A feast of meat and vegetable tibs and wots served atop injera bread with rolls of injera for grabbing morsels of food.

When no food materialized after another half hour, we were getting nervous. It was closing in on 10 p.m. and we had already been told several times food was coming, but nothing showed up. If we didn’t find something to eat, every restaurant would be closed.

So, we left. There was no, “Wait, you could take it out,” no apology or anything. Just, “OK, bye!”

Luckily for us, Yakitori Yoshi was still open and we were so happy to be fed, and I never wrote about the Ethiopian restaurant. What’s the point if readers could not count on being fed? Maybe if I were on Yelp I would write about the epic fail, but the Honolulu Star-Advertiser is Hawaii’s newspaper of record and for a review of record I need to be as fair as possible — and that means repeat visits to get a more complete picture of good and bad.

Earlier this year I heard the Ethiopian restaurant was shopping for a brick-and-mortar site downtown and thought maybe its owners had finally gotten their act together. And so they have had to become more serious. Service is still slow because of the work that goes into the cuisine, which may be problematic for a lunch crowd, but if you have the time, it’s worth the wait for the delicious tibs (meat sautés) and wots (stewed meat or vegetables) served atop sour, spongy injera bread, all meant to be eaten with your hand.

The restaurant space is beautiful, with imagery and posters reflecting life in Ethiopia.

The restaurant space is beautiful, with imagery and posters reflecting life in Ethiopia.

I was lucky to have been guided through the process when lived briefly in Washington, D.C. as a loaner to USA Today when Gannett’s so-called “The Nation’s Newspaper” was being staffed by its network of regional newspapers across the country. There, I enjoyed cuisines from around the world, and in Adams Morgan found Red Sea, an Ethiopian restaurant that has since closed.

Part of the woes of service and availability is that the fermented injera, made of teff flour, is temperamental and batches can go bad. I’ve read accounts of those who grow up in Ethiopia saying the first batches made at home are never good.

Owner Abraham Samuel is happy to share details of Ethiopian culture and cuisine.

Owner Abraham Samuel is happy to share details of Ethiopian culture and cuisine.

Ethiopian Love owner Abraham Samuel said that the injera did not like Kapahulu’s water, causing them to rely on bottled water. They are doing better with Chinatown water, but the sourness does fluctuate. Personally, the less sour the better, to my taste.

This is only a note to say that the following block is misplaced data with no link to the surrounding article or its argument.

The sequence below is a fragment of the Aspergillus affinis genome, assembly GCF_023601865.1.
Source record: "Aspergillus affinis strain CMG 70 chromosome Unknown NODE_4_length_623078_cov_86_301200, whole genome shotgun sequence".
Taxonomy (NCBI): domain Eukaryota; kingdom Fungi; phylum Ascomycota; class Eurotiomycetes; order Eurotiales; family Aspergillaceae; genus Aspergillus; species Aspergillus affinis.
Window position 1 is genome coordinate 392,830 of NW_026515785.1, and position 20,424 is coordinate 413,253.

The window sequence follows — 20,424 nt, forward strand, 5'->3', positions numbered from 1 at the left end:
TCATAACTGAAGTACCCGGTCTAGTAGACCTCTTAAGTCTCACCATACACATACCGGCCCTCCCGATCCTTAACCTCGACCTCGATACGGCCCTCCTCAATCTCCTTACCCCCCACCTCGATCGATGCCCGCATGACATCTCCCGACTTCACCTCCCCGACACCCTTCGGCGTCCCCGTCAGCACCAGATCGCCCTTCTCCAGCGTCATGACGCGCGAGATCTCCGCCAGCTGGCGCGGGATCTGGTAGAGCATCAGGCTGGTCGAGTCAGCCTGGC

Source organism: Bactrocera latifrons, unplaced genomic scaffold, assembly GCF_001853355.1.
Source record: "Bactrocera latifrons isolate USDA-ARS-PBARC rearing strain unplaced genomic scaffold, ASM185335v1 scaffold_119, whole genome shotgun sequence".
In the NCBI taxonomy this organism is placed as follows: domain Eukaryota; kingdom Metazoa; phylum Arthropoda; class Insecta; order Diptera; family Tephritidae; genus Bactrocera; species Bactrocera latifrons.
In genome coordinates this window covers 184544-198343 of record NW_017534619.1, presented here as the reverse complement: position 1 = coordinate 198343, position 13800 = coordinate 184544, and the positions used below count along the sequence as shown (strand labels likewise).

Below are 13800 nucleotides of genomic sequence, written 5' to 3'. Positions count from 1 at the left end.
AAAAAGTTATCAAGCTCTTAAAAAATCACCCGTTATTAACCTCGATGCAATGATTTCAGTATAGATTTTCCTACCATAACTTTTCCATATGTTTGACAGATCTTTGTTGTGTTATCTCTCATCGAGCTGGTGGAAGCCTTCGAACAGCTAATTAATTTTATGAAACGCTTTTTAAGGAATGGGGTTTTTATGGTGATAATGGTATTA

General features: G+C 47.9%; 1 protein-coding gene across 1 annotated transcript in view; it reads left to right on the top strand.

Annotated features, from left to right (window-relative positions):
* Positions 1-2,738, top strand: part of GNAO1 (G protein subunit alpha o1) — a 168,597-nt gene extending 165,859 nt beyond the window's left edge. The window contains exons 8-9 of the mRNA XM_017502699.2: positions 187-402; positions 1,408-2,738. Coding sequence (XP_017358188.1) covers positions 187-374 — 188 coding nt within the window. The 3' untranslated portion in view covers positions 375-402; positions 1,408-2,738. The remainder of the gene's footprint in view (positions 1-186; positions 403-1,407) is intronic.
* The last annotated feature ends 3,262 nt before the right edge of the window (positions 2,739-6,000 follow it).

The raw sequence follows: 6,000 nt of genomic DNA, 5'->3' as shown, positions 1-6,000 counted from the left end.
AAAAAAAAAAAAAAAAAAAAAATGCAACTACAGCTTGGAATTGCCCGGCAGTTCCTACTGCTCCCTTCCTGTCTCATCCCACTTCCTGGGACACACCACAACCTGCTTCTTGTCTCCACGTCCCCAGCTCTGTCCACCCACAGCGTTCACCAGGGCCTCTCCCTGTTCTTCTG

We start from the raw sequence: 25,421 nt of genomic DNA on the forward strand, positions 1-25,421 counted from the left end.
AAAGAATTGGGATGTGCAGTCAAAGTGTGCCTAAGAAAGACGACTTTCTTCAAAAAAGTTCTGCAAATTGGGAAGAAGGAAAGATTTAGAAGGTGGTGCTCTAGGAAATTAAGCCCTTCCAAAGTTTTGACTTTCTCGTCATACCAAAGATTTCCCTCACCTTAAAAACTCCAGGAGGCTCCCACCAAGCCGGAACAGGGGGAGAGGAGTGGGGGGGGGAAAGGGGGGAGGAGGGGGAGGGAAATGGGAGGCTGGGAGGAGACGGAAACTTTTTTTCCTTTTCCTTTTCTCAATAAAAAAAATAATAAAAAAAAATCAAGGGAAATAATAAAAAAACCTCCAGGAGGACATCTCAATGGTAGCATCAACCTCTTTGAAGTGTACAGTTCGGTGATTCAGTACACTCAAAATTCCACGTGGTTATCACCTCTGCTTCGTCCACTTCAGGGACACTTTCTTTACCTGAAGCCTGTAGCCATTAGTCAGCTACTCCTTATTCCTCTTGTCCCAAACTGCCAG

Vegetarians will find much to love about this restaurant, with an array of stewed lentil and cabbage dishes, and the romi pictured, a sauté of mushrooms and veggies.

Vegetarians will find much to love about this restaurant, with an array of stewed lentil and cabbage dishes, and the romi pictured, a sauté of mushrooms and veggies.

This Ethio Love lamb special is topped with Ethiopian cheese with the texture of feta, but much lighter flavor. This was one of my favorite dishes, along with alicha wot, a turmeric-braised beef.

This Ethio Love lamb special is topped with Ethiopian cheese with the texture of feta, but much lighter flavor. This was one of my favorite dishes, along with alicha wot, a turmeric-braised beef.

I also loved azifa pictured here in the foreground, a refreshing salad of lentils, onions, jalapeño and lemon juice. In the background are doro tibs, sautéed chicken, and awaze tibs, sautéed beef.

I also loved azifa pictured here in the foreground, a refreshing salad of lentils, onions, jalapeño and lemon juice. In the background are doro tibs, sautéed chicken, and awaze tibs, sautéed beef.

I hope people will try this cuisine and the unique aspect of eating with the hands and the practice of gursha, a gesture of love and affection as families sit down to a meal together and feed each other. You don’t have to do it if it makes you feel uncomfortable, but it’s said that food from the same plate tastes better with gursha. 

It is a practice that can only be possible in a society that prizes friends and family. Here, it’s a practice we tend to share only with young children and via the custom of bride and groom feeding each other wedding cake as part of the matrimonial ceremony. In Ethiopia, it’s practiced daily as a means of bringing families close while allowing them to share the details of their day and impart life lessons. 

But, it comes with its hazards, as you’ll see in the video below, where unpracticed me chomped down on my friend’s finger, causing my Twitter followers to quip, “Lucky there’s no rabies in Hawaii,” and giving me the new title of yakuza-maker!

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Nadine Kam is Style Editor and staff restaurant critic at the Honolulu Star-Advertiser; her coverage is in print on Wednesdays and Thursdays. Contact her via email at nkam@staradvertiser.com and follow her on TwitterInstagram and Rebel Mouse.